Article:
AN OPEN access to AJOT’s latest publication.
In my opinion, it is an easy read yet a reminder as to the possible expansion of the role of occupational therapy in reducing acute hospital readmissions. Too many a time have I witnessed the phenomenon at my workplace. Patients getting readmitted because of recurrent falls, because of not knowing how to cope with an asthma exacerbation, because of an infected gangrene foot progressively affecting the leg, because of functional decline.
The authors have a good point to make that occupational therapists should be optimally positioned to facilitate post-discharge, considering even follow-up interventions in the homes. While it is easy to assess and provide interventions in the hospital, we must take caution that it is not the environment that patients would ultimately live in. By positioning ourselves in the community or in a primary care setting where services are readily available to facilitate the transition from hospital to home – we can encourage self-management. Self-management in ADLs, in keeping active, in falls prevention, in managing chronic diseases.
In the article , the authors also mentioned five Hospital Acquired Conditions (HAC) that occupational therapists that positively influence through our interventions: Injuries from falls and immobility, pressure ulcers, deep venous thrombosis and pulmonary embolism (DVT-PE), poor glycemic control and venous thromboembolism (VTE).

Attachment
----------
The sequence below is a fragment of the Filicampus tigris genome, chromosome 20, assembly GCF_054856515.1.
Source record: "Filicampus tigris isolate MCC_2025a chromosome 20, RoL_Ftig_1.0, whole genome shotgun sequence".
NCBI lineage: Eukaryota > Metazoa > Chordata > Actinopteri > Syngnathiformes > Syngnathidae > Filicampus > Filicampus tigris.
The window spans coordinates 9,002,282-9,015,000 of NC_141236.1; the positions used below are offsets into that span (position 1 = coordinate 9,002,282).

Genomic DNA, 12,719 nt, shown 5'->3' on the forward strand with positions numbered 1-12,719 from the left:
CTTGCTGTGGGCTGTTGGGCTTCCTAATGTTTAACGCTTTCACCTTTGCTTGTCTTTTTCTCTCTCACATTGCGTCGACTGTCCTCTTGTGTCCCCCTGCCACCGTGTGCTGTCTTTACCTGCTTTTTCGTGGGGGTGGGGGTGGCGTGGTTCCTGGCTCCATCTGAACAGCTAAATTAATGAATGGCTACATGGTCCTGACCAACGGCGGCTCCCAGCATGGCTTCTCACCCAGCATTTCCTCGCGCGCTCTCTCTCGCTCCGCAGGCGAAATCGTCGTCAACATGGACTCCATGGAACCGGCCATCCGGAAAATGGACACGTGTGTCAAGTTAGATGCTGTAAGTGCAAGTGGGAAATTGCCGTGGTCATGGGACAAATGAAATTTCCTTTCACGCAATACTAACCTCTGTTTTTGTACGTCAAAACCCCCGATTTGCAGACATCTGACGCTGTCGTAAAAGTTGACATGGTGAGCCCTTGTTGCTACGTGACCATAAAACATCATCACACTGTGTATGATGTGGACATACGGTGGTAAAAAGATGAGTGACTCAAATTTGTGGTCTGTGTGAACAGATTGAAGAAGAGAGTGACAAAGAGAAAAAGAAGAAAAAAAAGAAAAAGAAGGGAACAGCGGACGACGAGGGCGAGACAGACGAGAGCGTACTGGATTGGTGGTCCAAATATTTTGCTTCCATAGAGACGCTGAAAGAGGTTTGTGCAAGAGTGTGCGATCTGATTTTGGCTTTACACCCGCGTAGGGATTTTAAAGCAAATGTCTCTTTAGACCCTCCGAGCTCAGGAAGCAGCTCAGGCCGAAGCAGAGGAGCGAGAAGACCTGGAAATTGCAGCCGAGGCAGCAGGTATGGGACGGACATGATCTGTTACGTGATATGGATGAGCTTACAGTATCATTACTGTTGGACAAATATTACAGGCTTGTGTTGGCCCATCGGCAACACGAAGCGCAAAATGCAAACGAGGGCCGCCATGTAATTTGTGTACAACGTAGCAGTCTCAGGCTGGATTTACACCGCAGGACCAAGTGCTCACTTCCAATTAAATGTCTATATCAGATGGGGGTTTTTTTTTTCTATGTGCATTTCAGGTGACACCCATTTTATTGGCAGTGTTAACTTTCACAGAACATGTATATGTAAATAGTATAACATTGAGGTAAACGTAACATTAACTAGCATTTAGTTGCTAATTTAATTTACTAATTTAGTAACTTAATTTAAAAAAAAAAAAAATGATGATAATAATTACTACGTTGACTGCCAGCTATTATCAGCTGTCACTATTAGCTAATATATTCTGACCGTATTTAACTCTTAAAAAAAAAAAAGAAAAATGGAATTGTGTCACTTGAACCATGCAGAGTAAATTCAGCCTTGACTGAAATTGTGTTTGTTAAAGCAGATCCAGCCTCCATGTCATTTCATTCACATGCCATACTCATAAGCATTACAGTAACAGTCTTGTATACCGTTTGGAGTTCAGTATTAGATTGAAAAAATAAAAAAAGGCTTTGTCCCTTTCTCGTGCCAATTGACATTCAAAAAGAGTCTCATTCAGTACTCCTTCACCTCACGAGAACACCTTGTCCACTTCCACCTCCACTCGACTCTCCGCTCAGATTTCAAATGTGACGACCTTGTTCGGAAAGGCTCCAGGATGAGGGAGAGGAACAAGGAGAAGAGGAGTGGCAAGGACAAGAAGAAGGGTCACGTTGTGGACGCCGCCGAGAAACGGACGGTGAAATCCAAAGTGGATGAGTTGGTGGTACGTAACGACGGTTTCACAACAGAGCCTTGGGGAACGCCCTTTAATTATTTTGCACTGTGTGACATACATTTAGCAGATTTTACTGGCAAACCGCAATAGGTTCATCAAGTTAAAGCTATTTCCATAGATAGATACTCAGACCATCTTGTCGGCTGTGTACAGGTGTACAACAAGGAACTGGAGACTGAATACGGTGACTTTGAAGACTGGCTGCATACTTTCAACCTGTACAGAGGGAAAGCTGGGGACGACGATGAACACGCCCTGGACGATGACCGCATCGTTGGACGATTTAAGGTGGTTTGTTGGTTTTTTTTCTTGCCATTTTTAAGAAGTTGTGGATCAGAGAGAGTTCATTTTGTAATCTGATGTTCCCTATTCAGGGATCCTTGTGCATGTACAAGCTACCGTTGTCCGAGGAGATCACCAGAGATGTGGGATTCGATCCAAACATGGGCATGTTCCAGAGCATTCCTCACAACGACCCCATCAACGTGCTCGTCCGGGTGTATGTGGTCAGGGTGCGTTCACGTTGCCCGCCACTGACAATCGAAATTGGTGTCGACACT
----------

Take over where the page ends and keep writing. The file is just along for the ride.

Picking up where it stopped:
The overarching frame to intervening these factors is taking on a preventive approach to healthcare, and the promotion of self-management in patient’s daily lives.
We are currently not doing enough in Singapore, focussing instead on a secondary approach to healthcare and having high volumes of occupational therapy graduates in the acute hospitals. I supposed we also need to ramp up our own research in the area; after all evidence is key to make changes in systems and processes. If it effective, it is then consumable. Question is: Are we open enough to accept change and to do more?
Published by the American Association of Occupational Therapists (AOTA), the article can be downloadable on their website.
Click here to download.